AAEAAQAAAAAAAAOMAAAAJDZiOGY3ODZlLTA5ZDYtNDkyZi1hNmFmLTI1YjhmODU1MTBmZAAs a professional who uses LinkedIn both in my business and for my business, I both enjoy and learn from seeing how other LinkedIn members use the service. I especially like how they use the long-form post feature to share valuable content with their connections.

For the most part, anyways.

You see, many of my connections utilize the long-form post platform in much the same way I do: to provide valuable content that our connections can use in their daily professional lives. That’s called building thought leadership or a reputation, and that’s exactly what the platform is designed to do.

Most important, they share content that doesn’t require a purchase to implement.

Some of my connections, though, don’t use it for that purpose. Instead, they use published posts to blatantly push their goods or services, in ways similar to a newspaper ad or an advertising email, like the example to the left.

In my mind, and the minds of many others, this post is not intended to share and spread valuable information in the hopes of building thought leadership. This, my friend, is spam.

Think of it like this: If you’re publishing a post with your content because you don’t want to buy an ad, you’re doing it wrong.

Thank goodness only some people are using it as a spam-spreader. Even so, it’s bad because LinkedIn doesn’t want us to use long-form posts as a vehicle for spam. It’s up to us, then, to use it in the way it was intended.

Here are five tips on how to make sure you’re not spamming your connections and followers:

  1. Does the title of your post match the content, or is a bait and switch?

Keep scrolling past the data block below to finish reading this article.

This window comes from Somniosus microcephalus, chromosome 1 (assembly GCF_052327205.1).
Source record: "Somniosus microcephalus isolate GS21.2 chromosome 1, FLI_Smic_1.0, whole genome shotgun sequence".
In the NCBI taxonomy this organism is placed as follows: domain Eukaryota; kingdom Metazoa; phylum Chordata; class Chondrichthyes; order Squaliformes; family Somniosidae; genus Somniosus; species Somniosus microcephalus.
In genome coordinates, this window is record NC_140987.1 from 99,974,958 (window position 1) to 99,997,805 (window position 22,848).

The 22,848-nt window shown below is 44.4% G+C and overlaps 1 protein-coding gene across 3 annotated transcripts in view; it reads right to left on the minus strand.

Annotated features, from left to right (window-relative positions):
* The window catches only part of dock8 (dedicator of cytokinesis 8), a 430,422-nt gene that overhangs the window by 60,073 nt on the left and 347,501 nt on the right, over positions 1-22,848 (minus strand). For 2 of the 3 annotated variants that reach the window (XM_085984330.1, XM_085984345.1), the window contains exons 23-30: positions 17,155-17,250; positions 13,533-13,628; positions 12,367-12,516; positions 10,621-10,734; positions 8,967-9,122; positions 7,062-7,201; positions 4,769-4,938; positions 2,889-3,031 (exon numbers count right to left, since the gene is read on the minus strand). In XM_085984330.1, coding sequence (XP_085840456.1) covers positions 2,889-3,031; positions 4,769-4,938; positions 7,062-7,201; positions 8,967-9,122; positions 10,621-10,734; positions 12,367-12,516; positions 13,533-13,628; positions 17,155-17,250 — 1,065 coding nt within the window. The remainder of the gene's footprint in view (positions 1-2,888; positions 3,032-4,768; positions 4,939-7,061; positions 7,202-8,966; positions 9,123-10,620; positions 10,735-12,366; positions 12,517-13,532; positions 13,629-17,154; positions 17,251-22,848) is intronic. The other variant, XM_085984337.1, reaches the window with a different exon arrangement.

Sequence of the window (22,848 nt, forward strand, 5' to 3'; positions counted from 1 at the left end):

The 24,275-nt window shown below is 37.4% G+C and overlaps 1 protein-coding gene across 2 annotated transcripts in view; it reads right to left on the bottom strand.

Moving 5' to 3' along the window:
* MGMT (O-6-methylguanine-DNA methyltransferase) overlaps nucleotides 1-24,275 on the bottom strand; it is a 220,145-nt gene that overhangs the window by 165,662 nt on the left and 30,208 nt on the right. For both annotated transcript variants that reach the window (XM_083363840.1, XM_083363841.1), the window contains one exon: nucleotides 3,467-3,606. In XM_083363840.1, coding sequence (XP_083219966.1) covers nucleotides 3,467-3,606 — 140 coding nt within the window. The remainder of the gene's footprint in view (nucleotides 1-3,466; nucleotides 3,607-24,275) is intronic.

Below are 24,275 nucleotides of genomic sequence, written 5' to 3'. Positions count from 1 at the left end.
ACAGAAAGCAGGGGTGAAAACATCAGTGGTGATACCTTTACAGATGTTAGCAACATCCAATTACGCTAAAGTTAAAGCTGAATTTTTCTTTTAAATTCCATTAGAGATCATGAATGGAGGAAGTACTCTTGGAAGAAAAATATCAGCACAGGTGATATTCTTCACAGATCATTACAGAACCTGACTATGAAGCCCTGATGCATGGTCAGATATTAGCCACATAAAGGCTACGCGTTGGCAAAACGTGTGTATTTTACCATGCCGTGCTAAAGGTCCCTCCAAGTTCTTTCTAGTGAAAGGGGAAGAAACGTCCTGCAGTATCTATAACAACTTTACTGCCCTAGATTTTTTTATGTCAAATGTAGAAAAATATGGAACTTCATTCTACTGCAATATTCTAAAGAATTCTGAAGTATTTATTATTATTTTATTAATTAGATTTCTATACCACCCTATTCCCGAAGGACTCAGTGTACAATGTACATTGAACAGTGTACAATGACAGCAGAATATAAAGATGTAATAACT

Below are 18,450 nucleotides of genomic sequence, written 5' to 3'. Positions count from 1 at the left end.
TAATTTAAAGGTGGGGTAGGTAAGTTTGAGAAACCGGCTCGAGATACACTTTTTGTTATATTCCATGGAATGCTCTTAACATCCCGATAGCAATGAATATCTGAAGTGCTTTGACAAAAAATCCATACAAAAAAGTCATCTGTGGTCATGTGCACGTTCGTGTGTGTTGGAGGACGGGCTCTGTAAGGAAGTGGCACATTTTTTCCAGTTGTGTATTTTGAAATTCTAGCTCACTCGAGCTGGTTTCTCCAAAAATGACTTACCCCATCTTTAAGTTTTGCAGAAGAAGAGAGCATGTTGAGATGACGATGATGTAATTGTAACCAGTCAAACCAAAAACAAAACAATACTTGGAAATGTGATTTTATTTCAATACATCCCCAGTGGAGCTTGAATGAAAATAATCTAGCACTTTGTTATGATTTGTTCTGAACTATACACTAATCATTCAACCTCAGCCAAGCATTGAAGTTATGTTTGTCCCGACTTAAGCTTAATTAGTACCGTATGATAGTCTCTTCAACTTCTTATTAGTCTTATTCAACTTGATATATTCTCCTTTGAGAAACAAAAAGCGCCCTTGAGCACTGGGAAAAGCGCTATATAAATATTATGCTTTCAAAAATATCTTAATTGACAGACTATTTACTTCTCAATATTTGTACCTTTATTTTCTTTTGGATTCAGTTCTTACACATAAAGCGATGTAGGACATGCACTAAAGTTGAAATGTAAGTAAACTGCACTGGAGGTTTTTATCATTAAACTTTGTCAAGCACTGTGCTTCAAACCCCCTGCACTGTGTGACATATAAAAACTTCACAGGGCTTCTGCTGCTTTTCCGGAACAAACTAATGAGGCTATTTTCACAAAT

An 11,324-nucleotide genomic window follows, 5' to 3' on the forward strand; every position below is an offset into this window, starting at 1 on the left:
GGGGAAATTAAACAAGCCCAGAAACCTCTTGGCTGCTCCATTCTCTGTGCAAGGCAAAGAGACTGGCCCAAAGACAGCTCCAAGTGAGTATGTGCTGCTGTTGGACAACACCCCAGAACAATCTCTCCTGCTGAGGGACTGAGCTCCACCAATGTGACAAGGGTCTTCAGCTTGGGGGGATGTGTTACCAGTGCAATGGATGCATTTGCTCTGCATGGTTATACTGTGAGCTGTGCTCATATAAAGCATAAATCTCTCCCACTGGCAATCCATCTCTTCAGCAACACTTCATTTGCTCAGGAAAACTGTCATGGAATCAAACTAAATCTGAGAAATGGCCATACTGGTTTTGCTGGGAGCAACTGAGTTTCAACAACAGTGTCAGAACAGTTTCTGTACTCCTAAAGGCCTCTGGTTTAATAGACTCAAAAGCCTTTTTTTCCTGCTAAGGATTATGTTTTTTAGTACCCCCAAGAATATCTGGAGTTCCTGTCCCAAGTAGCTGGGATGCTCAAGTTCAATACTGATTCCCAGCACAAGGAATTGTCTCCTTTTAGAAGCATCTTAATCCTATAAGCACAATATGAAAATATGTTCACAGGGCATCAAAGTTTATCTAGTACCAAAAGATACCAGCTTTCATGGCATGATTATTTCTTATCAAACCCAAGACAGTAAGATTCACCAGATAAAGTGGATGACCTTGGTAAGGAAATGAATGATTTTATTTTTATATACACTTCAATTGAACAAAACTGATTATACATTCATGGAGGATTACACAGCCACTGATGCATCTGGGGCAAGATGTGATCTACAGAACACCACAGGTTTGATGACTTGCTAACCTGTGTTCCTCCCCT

2. Look at the post from the reader’s perspective. Does she or he have at least one take-away that is not just about hiring you, or buying from you?
  3. Is the intent of the post to get your readers to learn something or hire you? (If it’s the latter, consider a pay-per-click advertisement, which does work.)
  4. Does your post solve a problem, fill a need or satisfy a want? If it’s only about selling your solution, you’re done it wrong.
  5. Do you offer enough value in the post that you have earned the right to ask for a call, offer a download linke or sell your book?

As implied in tip #5, I do believe it’s more than okay to sell on LinkedIn. There’s a huge difference, though, between selling and “pitching.” Nothing will turn off readers faster than a pitch. The post I highlighted above is a perfect example of a pitch.

The key here is to publish content above the call-to-action (CTA) that’s useful to your readers. This way, you’re “earning” the right to promote your wares.

I strongly recommend placing your CTA after the main body of the post. I also recommend making the CTA stand apart from the rest of the content body by bolding and/or italicizing the text. Placing a dotted line between the end of the main body text and the ad is also very helpful.

On a platform where your reputation is key to your success, you really don’t want to have a reputation as a spammer… do you? Follow the above tips, and you’ll be sure to share only quality content that your audience will love, and in the process will build your reputation as a thought leader.

This article was originally published on LinkedIn